Murrayfield Ice Rink, Edinburgh Fringe Festival; 9th August 2014
Chipping away at the reflecting colours of the floodlit surface at Murrayfield Ice Rink, world champions flip, twist, fall and dance in a remarkable departure from convention: This Is Contemporary Ice Skating.
The world’s first contemporary ice skating troupe, Le Patin Libre (which translates as ‘the free skate’), are making their UK debut with a ‘best of’ show at Edinburgh Fringe, before making their way to London for a specially commissioned performance at the Alexandra Palace later this year.
Far away from the sparkles and sweetness expected of ice dancers, this troupe uses contemporary dramaturgy, urban dance moves, and a thorough engagement with their medium of ice, bodies and blades, to break past the limitations placed upon them by the formal figure-skating world. It comes as no surprise to me that they sprang from the contemporary circus mecca of Montréal.
I’ve taken a view with this year’s Fringe that I’m not just going to look at shows with techniques traditionally associated with circus, but any which use skilled interactions with objects (and those objects can be human bodies) to push the conventional expectations of physical laws in an entertainment/performance capacity. To me circus is about variety, novelty. An acknowledgment of the heritage from the development of circus activity over the centuries.
This Is Contemporary Ice Skating is devised and performed by Samory Ba, Jasmin Boivin, Taylor Dilley, Alexandre Hamel and Pascale Jodoin, who variously bring expertise from the fields of circus, martial arts, theatre, music, and urban dance to their superb ice-skating prowess and exciting spirit of experimentation.
The first section we see is titled Piano, from the research towards the Ally Pally show Vertical Influences, and it introduces each member of the company and their unique styles, painting curves into the pristine ice. Boivin gives us intricate footwork, Ba is expansive and sweeping, Hamel makes a strong connection with us, and Dilley is more graceful than his long-haired rocker looks would suggest… until the lyrical mood is broken with a laugh and a fall that’s stylishly caught at the last minute.
These performers aren’t afraid to use their bodies as buffers to connect with their frozen stage, using the full potential it offers to help tell their stories – which often seem to swell from their own experiences of rebellion against conformity in the ice dance world. As Hamel laughingly tells me later as I stumble across the ice, ‘Falling is part of the game’.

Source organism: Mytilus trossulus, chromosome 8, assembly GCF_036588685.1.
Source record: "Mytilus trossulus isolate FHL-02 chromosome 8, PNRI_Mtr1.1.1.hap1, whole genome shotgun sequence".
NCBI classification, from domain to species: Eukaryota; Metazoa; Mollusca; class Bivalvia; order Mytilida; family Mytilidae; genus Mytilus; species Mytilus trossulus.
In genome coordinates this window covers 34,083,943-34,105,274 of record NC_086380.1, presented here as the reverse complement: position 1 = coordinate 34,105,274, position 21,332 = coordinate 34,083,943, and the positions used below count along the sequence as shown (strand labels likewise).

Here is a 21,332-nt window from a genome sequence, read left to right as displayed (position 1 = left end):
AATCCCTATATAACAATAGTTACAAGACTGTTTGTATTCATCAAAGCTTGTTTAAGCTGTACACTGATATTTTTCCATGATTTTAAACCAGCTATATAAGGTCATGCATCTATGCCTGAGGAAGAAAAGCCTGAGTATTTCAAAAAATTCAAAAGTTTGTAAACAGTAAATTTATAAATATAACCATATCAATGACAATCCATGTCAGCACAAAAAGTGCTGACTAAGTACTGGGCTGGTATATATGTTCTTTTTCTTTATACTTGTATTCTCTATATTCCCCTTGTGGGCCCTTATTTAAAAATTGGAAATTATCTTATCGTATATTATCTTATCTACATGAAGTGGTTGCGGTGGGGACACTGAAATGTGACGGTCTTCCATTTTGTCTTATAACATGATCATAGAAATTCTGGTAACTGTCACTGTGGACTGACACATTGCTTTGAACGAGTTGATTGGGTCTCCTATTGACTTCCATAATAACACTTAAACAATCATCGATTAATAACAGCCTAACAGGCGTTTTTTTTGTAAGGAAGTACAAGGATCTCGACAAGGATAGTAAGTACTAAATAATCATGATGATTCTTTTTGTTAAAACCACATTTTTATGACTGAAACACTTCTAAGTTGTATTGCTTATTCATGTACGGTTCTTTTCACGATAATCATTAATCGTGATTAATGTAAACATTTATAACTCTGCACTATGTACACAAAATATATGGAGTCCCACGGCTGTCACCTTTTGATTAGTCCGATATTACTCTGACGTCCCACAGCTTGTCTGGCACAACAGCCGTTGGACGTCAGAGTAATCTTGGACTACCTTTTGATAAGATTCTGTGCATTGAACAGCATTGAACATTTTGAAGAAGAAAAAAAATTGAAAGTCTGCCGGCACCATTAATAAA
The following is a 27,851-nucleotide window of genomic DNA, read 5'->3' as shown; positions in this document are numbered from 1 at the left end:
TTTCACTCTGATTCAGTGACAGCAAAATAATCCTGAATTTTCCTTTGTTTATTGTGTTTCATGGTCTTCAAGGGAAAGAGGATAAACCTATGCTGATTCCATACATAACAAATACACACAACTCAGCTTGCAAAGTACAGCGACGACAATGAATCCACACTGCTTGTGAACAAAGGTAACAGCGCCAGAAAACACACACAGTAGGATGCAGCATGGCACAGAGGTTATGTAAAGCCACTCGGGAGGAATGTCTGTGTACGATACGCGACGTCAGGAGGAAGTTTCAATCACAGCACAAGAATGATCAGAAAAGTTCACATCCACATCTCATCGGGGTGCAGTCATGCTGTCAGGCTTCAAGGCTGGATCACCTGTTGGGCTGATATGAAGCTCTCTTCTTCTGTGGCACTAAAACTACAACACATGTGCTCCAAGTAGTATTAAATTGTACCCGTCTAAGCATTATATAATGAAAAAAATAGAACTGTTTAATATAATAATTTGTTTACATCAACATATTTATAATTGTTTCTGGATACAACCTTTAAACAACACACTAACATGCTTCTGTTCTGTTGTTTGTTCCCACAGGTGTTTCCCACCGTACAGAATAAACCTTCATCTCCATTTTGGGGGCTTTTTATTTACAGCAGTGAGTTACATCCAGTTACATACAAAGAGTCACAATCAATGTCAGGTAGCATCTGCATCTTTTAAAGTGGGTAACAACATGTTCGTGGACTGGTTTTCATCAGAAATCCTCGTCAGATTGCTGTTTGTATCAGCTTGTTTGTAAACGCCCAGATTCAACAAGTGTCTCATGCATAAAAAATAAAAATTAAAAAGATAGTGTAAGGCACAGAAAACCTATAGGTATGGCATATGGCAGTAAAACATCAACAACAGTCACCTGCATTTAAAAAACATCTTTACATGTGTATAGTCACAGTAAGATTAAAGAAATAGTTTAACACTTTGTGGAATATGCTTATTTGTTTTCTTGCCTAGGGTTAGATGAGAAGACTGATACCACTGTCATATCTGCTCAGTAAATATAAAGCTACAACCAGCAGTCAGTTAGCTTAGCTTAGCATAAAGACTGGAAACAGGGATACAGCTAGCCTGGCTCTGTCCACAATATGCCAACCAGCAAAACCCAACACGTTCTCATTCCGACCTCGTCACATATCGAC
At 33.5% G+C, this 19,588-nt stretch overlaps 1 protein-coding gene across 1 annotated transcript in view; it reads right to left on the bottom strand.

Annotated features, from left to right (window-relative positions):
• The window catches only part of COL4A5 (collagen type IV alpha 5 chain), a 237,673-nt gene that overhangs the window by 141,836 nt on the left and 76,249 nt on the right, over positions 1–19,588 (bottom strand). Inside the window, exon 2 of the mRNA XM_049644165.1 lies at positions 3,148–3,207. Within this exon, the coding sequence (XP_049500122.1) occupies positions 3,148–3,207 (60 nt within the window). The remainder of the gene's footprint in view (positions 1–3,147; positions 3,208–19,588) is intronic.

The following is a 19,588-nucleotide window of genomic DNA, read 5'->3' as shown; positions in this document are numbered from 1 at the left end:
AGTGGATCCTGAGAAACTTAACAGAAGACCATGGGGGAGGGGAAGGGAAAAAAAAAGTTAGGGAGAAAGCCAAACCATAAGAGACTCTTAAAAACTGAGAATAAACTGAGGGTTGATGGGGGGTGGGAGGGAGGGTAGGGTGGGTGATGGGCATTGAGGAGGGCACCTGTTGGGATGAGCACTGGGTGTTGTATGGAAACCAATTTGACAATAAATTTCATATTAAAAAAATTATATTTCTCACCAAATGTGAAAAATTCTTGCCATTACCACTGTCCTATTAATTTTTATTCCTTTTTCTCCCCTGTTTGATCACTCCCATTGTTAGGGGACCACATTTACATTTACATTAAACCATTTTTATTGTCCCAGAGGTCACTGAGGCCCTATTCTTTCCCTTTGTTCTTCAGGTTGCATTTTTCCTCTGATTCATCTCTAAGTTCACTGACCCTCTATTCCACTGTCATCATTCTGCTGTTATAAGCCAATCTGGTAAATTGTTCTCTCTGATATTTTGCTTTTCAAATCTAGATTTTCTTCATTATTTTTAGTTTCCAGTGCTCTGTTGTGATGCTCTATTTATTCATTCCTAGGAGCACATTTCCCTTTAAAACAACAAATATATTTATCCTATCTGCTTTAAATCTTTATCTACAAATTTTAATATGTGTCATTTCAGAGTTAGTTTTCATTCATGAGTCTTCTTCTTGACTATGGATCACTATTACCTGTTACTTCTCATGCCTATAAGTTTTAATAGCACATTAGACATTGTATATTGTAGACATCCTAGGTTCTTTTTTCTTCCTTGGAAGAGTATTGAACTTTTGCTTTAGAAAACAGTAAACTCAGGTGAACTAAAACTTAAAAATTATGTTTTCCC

We see Dilley and Ba straining against each other and the ice via a long red rope, opening up the whole space of the rink. Skates are dragged backwards against their usual function; ways to deal with imbalances and trips are built into the work, and they spin from the rope like ninjas in training, at the mercy of centrifugal force. Dug in blades and unconventional tensions are a revelation into how much can ice offer as a medium.
Hamel appears next, the clown of the troupe even before he dons his bow and hat, building up an amplified tap-dance routine. It’s hard to know where the real impact stops and the pre-recorded sound, created by musical director Boivin, begins. The five members of the troupe work all their own technical cues so unobtrusively that I had assumed they had a separate technician with them until well into the performance.
They have some troubles with the acoustic of the space and its PA systems when making announcements into the microphone and, through the echo and the accents, I often miss much of what is said. When it’s time to play a music quiz that brings in fun, easily relatable pop-cultural references, it’s a good idea that hostess Jodoin joins us in the stands.
The ensemble Circus piece draws on classical ringland ideas in costuming and music, but becomes something more, in a dance of determination from Hamel that speaks again of that desire to escape from the strictures of traditional expectations.
Jodoin and Ba present a charming duet where innocent flirtation develops into friendship, but ends on an abrupt note; Boivin tries to complete his hiphop moves against the stern obstructions of his colleagues in another development towards Vertical Influences, where disapproving looks and threatening behaviour attempt to stifle his creativity; a comic and impressive display from Ba, Dilley and Hamel in open-backed hospital gowns confers a sense of the ridiculous on the classic form, and I applaud their bravery at attempting this notoriously abrasive art in next to nothing. According to Hamel, it’s very liberating, and I can well believe him.
After the performance, the audience are invited to bring their own skates onto the ice and dance with the troupe. What at first seems like a clever ploy, to remind us how much skill their seeming ease takes, is actually a much more open introduction that goes further to break down the elite walls that can spring up around contemporary movement forms.
It’s been a while since I’ve been on the ice, but the children around me certainly seem to be more experimental than the usual circling I’ve seen in the past. Each of Le Patin Libre engages with members of the public, from tiny children to elderly adventurers, helping them along, giving tips, and encouraging a dance sensibility. ‘It’s about listening to the beat’, reminds Ba, as he gathers interested parties into a circle to share some basic moves. Like a breakers ring, he soon has us clapping along and taking turns in the centre to show how we can move.
With innovation like this, it’s clear that the Canadian dreamers should go down in history as the originators of a whole new genre of skills based performance, as their new fans follow them in their explorations of how human beings and ice can mix.